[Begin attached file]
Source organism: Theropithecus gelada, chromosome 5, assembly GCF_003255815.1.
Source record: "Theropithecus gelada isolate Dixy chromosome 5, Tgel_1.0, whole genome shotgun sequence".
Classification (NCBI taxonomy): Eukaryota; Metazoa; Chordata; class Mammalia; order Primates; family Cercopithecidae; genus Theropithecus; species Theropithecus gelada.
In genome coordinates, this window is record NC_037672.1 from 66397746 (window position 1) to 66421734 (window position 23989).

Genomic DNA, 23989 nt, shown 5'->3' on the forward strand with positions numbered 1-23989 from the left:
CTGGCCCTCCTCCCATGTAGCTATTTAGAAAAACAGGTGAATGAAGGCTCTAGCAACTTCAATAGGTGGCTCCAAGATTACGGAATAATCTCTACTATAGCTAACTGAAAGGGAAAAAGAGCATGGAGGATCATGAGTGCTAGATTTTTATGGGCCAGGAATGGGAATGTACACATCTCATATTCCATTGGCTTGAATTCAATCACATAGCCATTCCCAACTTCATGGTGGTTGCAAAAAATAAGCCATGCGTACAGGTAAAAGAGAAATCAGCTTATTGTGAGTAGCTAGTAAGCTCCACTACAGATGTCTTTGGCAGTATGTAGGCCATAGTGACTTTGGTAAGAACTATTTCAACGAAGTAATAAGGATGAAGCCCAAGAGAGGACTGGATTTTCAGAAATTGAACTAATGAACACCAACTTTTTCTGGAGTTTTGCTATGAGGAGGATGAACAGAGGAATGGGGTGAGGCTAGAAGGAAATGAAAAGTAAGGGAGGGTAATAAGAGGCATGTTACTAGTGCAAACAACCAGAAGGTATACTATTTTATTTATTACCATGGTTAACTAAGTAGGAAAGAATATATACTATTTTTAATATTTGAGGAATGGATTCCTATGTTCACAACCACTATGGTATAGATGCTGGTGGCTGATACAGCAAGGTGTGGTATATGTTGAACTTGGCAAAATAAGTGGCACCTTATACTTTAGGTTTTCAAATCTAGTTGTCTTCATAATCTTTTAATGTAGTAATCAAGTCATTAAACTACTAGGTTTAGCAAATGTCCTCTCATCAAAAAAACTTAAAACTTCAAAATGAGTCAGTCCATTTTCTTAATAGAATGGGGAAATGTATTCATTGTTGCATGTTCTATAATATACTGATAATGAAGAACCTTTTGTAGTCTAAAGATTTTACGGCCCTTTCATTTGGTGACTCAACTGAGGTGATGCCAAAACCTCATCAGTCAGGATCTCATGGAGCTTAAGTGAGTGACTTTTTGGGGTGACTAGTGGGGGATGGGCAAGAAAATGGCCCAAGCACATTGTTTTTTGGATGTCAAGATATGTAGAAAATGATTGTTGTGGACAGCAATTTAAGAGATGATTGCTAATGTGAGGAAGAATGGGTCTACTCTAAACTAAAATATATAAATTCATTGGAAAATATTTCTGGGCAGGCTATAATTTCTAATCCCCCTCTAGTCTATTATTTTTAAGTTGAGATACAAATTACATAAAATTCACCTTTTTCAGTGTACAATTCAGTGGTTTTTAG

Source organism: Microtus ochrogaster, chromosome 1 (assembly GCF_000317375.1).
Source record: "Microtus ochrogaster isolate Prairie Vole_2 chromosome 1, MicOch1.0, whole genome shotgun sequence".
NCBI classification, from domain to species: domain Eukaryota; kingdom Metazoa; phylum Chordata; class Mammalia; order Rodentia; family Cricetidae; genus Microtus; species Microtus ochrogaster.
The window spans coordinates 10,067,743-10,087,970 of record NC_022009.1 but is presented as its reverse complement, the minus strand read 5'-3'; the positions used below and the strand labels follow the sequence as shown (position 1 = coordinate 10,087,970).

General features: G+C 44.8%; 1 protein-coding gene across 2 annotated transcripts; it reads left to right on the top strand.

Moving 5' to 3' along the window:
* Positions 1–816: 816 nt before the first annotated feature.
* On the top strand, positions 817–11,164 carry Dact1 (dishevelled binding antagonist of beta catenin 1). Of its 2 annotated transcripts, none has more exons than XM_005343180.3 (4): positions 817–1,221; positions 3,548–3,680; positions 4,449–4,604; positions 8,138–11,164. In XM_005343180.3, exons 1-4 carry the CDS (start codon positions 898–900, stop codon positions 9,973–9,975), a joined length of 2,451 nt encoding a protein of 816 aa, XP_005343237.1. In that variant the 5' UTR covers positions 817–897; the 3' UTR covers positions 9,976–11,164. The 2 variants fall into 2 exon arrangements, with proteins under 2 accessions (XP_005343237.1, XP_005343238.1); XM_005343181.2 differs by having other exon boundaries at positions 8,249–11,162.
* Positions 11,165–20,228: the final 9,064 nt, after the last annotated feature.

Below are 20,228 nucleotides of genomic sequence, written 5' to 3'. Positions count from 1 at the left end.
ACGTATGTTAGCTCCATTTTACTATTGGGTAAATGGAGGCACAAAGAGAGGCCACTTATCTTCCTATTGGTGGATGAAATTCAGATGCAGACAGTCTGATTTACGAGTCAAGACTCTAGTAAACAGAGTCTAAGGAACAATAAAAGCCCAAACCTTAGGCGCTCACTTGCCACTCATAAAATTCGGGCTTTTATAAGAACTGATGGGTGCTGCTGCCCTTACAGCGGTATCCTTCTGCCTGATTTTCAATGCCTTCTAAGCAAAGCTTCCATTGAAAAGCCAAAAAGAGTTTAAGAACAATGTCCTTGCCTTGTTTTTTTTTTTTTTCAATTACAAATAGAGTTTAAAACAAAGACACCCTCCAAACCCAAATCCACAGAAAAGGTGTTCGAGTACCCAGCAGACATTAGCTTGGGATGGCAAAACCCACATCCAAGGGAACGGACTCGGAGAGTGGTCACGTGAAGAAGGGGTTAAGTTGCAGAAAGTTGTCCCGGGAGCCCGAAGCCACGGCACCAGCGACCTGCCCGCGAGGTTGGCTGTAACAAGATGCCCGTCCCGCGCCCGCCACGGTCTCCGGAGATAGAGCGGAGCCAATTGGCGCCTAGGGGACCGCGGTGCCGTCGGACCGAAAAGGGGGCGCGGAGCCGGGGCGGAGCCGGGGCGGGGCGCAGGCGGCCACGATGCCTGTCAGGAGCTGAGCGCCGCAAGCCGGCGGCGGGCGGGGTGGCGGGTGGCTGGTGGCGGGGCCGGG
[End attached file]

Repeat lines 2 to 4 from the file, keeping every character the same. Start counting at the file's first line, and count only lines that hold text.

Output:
Source record: "Theropithecus gelada isolate Dixy chromosome 5, Tgel_1.0, whole genome shotgun sequence".
Classification (NCBI taxonomy): Eukaryota; Metazoa; Chordata; class Mammalia; order Primates; family Cercopithecidae; genus Theropithecus; species Theropithecus gelada.
In genome coordinates, this window is record NC_037672.1 from 66397746 (window position 1) to 66421734 (window position 23989).